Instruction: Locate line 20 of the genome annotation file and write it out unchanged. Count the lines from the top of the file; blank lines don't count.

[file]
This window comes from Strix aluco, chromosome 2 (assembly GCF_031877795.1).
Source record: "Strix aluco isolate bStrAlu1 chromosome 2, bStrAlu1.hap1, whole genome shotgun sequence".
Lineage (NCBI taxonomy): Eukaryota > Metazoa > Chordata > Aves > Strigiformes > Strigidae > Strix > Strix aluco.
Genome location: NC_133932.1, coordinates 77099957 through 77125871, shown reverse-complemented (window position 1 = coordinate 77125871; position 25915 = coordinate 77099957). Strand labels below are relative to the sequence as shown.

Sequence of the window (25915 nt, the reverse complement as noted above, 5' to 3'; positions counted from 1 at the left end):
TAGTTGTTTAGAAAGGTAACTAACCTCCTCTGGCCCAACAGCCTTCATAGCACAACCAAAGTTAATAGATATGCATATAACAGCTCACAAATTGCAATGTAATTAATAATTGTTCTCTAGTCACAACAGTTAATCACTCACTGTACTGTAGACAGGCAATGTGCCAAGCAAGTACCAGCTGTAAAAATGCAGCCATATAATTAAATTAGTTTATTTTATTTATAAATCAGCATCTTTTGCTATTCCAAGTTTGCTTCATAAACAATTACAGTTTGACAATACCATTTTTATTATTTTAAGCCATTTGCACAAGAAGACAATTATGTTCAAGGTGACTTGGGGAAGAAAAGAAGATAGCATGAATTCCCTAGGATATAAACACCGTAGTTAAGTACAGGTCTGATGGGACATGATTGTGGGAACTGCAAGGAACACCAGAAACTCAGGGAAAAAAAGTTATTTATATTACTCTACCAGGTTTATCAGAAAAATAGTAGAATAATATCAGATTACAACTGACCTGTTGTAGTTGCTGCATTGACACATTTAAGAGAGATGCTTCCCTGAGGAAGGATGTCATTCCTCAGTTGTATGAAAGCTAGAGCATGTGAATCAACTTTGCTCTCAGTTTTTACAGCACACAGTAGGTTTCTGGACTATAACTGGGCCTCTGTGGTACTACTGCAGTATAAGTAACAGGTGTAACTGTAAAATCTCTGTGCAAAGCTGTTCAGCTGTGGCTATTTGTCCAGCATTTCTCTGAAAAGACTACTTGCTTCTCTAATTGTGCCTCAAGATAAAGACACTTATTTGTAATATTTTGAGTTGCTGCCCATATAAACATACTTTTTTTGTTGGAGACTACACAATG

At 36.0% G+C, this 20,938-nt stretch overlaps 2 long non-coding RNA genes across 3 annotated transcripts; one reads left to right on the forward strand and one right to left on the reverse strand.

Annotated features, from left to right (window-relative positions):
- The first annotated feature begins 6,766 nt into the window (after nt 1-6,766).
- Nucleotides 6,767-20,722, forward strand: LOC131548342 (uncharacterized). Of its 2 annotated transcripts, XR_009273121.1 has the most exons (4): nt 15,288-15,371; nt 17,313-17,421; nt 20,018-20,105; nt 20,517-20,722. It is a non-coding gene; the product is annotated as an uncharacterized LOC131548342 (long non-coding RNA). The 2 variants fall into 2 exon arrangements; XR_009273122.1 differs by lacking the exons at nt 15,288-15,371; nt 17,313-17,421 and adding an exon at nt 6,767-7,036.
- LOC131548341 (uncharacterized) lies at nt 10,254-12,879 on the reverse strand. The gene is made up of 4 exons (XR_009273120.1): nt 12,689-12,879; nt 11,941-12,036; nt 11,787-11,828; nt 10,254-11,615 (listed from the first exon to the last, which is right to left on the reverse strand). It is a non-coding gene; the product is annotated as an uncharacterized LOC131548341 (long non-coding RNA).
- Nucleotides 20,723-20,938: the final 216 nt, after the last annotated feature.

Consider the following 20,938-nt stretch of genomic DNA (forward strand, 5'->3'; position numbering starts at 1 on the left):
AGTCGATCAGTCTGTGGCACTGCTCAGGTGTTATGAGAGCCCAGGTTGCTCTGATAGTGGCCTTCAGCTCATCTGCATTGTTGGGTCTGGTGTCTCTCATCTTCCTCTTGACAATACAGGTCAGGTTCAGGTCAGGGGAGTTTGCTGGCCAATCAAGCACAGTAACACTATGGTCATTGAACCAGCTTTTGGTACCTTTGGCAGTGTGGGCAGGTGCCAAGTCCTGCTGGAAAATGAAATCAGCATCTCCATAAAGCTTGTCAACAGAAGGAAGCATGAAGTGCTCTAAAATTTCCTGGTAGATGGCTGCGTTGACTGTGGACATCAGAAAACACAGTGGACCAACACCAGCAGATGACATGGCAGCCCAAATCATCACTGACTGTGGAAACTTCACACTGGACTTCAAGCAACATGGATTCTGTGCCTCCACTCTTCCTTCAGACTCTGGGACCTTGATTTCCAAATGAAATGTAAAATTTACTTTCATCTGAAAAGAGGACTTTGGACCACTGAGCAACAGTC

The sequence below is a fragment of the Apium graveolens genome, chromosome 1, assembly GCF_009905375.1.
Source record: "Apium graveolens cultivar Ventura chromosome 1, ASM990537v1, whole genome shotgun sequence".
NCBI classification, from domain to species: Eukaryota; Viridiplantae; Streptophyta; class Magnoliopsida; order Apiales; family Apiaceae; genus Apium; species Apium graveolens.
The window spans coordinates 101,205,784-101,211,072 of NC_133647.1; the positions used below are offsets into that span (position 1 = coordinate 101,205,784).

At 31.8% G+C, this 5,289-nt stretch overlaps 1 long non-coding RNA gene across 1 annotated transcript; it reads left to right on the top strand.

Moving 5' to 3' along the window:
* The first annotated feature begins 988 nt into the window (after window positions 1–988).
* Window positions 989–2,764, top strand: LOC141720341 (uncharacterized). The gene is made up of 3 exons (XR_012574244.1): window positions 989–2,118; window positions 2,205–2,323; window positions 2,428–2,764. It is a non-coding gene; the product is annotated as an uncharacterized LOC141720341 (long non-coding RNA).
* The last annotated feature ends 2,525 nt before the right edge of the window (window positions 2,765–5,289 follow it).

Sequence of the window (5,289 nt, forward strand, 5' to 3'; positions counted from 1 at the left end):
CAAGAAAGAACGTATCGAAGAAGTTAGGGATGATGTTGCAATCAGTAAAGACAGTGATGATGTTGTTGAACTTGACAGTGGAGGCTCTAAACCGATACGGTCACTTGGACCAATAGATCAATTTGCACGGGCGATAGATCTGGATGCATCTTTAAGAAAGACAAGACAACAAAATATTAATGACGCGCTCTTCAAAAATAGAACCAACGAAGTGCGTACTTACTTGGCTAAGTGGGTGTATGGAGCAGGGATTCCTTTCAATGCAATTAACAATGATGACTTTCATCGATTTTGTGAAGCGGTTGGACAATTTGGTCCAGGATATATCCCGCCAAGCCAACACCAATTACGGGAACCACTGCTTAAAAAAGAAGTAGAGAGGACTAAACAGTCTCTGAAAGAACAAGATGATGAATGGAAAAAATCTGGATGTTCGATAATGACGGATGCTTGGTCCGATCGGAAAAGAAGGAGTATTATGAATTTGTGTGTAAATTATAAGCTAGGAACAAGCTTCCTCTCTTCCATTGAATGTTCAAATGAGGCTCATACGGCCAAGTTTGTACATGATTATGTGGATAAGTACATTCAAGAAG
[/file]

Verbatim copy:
Moving 5' to 3' along the window: